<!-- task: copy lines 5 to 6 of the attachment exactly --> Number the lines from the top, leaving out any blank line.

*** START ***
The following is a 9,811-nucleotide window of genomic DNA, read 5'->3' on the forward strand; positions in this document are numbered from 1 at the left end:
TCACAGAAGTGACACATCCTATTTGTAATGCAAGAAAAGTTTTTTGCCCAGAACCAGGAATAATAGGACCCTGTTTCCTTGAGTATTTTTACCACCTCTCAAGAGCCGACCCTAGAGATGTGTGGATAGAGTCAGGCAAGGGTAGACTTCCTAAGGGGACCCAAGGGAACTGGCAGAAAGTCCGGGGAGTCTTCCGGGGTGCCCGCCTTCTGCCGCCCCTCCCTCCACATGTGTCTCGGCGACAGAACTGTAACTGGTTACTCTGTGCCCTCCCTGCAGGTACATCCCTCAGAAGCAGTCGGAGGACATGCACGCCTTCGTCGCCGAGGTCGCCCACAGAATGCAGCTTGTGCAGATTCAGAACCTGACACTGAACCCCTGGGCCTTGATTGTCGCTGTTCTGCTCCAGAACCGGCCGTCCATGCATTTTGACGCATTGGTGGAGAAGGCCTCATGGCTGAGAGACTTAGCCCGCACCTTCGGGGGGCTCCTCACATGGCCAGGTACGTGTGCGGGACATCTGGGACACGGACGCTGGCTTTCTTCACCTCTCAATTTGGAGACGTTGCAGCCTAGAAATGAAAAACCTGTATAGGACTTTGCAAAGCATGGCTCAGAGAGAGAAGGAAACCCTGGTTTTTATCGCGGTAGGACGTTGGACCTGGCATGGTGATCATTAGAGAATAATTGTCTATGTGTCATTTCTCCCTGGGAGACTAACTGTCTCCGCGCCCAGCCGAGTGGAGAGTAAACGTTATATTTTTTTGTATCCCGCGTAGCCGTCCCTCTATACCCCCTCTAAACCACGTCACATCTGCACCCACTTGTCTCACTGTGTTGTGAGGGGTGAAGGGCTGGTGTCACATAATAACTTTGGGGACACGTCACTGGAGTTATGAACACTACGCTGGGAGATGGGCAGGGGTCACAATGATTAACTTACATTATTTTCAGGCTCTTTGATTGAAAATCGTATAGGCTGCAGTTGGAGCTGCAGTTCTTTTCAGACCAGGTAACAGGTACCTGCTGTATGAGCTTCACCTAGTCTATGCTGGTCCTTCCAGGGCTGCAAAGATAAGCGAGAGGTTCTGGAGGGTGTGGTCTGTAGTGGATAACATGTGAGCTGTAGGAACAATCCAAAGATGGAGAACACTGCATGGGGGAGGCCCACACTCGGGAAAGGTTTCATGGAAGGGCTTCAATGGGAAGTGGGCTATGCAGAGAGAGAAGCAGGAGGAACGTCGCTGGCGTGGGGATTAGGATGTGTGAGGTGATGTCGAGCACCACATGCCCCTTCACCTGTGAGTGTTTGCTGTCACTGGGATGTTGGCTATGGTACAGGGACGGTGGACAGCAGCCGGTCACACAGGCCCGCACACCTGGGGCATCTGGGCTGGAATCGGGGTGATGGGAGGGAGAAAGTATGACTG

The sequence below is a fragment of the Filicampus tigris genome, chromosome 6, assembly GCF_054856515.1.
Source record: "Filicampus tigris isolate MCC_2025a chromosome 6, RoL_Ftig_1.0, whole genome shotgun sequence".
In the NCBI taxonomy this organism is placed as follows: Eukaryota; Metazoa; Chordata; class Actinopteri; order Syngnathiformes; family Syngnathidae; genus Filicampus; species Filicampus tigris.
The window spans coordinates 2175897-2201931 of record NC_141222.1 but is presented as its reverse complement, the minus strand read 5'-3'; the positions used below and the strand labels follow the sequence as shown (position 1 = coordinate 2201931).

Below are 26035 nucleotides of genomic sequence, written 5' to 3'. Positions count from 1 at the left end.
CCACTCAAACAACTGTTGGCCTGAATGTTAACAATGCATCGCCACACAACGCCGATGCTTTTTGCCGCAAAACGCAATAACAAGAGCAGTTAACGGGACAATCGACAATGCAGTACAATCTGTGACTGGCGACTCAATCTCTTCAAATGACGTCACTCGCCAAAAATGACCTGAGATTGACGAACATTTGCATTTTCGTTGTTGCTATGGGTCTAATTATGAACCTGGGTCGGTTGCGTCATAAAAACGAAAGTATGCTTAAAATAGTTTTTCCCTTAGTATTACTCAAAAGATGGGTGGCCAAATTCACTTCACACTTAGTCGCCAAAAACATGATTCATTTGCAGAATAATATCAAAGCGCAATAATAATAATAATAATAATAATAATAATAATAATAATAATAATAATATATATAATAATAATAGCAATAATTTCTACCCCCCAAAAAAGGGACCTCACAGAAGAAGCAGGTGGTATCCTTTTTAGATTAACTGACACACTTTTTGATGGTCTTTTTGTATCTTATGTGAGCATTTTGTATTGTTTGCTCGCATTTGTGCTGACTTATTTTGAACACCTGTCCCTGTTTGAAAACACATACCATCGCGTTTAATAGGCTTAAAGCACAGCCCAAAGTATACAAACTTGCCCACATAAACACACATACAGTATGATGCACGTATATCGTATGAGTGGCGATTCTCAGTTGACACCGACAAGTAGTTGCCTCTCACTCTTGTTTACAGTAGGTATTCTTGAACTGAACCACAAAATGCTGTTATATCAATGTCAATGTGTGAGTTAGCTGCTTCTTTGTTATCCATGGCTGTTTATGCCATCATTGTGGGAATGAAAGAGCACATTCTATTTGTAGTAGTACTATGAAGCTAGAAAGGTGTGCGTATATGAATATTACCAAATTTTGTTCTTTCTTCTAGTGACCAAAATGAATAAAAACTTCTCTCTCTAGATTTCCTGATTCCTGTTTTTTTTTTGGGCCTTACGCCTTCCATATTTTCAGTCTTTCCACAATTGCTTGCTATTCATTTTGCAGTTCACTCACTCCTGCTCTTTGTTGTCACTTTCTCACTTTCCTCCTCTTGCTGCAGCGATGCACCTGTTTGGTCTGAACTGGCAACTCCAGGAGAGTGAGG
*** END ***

In the NCBI taxonomy this organism is placed as follows: Eukaryota; Metazoa; Chordata; class Actinopteri; order Syngnathiformes; family Syngnathidae; genus Filicampus; species Filicampus tigris.
The window spans coordinates 2175897-2201931 of record NC_141222.1 but is presented as its reverse complement, the minus strand read 5'-3'; the positions used below and the strand labels follow the sequence as shown (position 1 = coordinate 2201931).